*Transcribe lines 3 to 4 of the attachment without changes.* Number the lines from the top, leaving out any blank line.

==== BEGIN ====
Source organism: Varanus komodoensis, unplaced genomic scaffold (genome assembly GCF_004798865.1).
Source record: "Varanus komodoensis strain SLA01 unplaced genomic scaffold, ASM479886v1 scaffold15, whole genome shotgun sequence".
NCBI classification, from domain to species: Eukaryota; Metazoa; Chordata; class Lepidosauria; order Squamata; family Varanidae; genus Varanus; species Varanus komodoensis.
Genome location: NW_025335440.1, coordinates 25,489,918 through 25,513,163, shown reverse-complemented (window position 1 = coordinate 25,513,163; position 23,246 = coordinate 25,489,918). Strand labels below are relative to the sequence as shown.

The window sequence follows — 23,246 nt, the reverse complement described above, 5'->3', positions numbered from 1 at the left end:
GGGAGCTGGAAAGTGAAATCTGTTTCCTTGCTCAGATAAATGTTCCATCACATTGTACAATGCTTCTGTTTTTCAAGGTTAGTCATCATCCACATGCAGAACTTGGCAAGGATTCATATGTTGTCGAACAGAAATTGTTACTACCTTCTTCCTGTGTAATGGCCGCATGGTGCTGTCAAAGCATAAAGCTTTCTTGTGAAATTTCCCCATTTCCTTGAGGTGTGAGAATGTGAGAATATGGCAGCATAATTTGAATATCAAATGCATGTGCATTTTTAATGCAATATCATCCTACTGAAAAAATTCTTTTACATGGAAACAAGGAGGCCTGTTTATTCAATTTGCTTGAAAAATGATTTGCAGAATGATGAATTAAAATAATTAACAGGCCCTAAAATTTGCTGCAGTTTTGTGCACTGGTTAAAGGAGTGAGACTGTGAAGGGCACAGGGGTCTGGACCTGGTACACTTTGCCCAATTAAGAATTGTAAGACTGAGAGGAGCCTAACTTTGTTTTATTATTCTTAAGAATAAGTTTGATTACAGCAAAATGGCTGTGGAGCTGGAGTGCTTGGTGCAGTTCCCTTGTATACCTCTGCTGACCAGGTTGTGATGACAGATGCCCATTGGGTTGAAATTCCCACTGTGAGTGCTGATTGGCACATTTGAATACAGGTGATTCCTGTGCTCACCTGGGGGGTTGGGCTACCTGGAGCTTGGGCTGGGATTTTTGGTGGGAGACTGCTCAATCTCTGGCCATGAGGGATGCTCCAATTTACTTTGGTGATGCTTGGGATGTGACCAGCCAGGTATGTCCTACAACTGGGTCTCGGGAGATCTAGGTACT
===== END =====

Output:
NCBI classification, from domain to species: Eukaryota; Metazoa; Chordata; class Lepidosauria; order Squamata; family Varanidae; genus Varanus; species Varanus komodoensis.
Genome location: NW_025335440.1, coordinates 25,489,918 through 25,513,163, shown reverse-complemented (window position 1 = coordinate 25,513,163; position 23,246 = coordinate 25,489,918). Strand labels below are relative to the sequence as shown.